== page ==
Patients who enter the emergency room for immediate care or treatment may be at risk when emergency departments are crowded or understaffed. According to a recent study, the busiest days in emergency departments are also linked to a higher in-patient mortality risk and higher costs. For patients in New York City and nationwide, this could mean reduced levels of care, medical negligence, doctor error and refused treatment.
New research indicates that patients who entered emergency departments when they were so full that ambulances had to be turned away, had a 5 percent greater risk of death before discharge than patients admitted at less busy times. Patients who entered the ER on busier days also were at risk of longer hospital stays and higher costs for admission.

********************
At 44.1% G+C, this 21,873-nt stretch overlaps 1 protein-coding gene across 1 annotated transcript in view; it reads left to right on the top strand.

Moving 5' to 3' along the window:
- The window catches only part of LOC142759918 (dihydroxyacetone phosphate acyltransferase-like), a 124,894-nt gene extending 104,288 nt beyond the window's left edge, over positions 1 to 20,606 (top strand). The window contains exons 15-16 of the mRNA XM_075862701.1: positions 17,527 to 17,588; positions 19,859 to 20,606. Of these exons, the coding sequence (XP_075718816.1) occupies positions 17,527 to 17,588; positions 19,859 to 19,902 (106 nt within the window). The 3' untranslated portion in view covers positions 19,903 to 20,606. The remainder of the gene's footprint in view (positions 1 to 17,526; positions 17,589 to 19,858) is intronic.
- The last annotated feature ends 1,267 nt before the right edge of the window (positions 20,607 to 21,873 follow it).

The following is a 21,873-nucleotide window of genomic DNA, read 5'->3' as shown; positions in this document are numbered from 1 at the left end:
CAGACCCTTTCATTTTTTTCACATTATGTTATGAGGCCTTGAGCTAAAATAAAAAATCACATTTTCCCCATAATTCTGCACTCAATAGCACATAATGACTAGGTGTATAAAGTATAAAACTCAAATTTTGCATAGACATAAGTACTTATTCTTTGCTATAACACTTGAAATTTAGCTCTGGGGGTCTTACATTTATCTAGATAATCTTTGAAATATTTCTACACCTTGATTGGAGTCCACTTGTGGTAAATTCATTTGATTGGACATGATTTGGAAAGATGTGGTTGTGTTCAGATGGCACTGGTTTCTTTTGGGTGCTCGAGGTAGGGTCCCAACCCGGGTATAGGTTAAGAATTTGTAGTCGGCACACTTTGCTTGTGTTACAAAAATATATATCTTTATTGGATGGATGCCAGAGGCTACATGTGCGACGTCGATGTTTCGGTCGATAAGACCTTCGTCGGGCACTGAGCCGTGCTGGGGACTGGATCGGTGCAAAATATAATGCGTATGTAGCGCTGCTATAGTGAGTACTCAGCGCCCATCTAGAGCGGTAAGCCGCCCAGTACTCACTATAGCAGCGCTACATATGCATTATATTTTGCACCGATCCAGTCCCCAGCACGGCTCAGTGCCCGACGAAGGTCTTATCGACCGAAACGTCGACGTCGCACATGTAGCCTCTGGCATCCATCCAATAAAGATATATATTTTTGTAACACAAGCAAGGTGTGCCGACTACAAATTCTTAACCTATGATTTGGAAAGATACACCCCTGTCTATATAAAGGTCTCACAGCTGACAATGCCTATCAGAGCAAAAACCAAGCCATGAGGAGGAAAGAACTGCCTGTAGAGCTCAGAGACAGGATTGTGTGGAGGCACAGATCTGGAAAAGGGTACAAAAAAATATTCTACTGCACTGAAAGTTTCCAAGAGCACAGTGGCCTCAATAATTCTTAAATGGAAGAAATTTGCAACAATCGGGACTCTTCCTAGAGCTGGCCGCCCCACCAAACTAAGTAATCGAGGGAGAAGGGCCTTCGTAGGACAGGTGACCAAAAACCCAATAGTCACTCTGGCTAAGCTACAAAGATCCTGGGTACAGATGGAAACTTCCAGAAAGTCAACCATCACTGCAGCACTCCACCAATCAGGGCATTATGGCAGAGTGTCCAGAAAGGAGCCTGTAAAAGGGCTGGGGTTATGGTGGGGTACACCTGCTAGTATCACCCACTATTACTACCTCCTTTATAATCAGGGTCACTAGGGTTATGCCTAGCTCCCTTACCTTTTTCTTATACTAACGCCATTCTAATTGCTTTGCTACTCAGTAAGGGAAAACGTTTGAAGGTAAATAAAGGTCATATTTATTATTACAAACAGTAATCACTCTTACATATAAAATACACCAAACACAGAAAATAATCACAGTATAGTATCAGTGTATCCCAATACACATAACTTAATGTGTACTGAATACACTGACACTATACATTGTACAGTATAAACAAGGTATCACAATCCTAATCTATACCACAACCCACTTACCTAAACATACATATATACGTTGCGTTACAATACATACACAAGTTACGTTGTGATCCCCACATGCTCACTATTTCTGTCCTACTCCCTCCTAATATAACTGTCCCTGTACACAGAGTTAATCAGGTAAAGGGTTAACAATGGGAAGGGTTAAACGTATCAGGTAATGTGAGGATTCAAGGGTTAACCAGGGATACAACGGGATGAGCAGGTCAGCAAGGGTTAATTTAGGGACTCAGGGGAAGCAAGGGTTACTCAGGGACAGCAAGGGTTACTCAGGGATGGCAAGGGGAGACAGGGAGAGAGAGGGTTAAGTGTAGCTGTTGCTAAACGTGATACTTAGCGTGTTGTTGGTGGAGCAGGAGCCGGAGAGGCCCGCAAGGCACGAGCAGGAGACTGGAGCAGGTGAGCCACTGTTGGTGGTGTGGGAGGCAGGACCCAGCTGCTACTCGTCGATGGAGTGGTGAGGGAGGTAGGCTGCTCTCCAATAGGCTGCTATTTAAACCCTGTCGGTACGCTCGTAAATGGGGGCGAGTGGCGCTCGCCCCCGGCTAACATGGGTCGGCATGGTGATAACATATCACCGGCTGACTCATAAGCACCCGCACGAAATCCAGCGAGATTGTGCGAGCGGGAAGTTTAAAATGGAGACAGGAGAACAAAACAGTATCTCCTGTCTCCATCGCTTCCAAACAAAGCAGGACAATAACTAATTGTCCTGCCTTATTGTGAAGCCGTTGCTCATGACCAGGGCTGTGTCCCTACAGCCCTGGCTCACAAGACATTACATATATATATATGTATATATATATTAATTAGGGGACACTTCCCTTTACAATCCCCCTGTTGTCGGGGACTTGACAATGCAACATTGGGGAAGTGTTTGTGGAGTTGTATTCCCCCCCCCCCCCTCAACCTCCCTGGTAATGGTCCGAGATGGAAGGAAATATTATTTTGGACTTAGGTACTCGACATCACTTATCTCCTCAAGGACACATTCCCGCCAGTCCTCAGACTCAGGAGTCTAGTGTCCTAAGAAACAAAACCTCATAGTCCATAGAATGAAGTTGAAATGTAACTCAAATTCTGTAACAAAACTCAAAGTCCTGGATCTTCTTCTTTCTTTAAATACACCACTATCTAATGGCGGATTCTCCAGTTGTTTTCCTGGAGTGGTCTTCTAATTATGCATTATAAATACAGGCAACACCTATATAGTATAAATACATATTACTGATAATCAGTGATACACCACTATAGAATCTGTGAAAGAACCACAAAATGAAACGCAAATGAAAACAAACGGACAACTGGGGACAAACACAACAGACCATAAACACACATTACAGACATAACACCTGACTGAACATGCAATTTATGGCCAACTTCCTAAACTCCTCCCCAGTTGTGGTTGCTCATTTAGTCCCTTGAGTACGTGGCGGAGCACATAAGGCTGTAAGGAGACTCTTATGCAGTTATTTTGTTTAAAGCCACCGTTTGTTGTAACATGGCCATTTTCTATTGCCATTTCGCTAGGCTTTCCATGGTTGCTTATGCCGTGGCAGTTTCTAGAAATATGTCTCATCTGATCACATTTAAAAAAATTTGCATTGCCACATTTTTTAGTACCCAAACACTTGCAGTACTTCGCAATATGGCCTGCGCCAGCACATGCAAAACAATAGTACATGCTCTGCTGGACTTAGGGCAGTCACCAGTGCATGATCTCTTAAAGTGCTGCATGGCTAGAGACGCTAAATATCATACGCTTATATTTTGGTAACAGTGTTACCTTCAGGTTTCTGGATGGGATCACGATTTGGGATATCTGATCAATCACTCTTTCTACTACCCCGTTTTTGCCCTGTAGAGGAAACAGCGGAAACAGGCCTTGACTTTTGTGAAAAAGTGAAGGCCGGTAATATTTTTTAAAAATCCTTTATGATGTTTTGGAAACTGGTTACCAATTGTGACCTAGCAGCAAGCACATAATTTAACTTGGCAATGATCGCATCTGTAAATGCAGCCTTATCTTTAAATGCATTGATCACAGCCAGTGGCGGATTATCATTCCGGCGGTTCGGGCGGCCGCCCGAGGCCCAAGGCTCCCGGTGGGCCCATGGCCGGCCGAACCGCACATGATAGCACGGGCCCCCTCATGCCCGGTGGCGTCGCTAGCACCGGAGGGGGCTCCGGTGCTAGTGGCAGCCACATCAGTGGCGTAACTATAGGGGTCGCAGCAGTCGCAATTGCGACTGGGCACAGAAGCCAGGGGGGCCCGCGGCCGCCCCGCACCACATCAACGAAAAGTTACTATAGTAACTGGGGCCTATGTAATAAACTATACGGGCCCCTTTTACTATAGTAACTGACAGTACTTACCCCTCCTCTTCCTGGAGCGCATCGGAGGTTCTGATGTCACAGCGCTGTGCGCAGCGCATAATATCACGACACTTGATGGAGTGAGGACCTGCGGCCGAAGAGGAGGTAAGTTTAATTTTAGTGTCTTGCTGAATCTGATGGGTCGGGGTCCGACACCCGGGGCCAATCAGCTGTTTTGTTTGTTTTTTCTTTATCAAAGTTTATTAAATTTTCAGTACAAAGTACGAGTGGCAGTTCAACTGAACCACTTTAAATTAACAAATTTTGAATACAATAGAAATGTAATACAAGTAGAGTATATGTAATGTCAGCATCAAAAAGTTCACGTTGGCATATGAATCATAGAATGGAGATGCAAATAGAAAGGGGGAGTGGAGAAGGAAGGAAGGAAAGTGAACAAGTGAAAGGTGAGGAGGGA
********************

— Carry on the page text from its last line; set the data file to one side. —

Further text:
The evidence suggests that emergency department crowding is a source of reduced quality in care and a higher risk for patients. Understaffing and lack of insurance also creates longer wait times and busier emergency departments. This can result in misdiagnosis, delayed treatment or diagnosis, surgical errors, deadly drug interactions, or neglect.
Medical professionals who have reviewed the evidence believe that conditions could be improved if hospitals end the practice of ED boarding, which is the practice of having the patients stay in the emergency room until a hospital bed becomes available. This prevents the immediate care necessary for incoming patients.
If you or someone you love suffered a medical injury in an emergency room, you may be entitled to significant compensation. An experienced attorney can review your case and identify all responsible individuals and entities.
Source: MedPage Today, “Crowded ED’s may be serious health hazard,” Crystal Phend, Dec. 12, 2012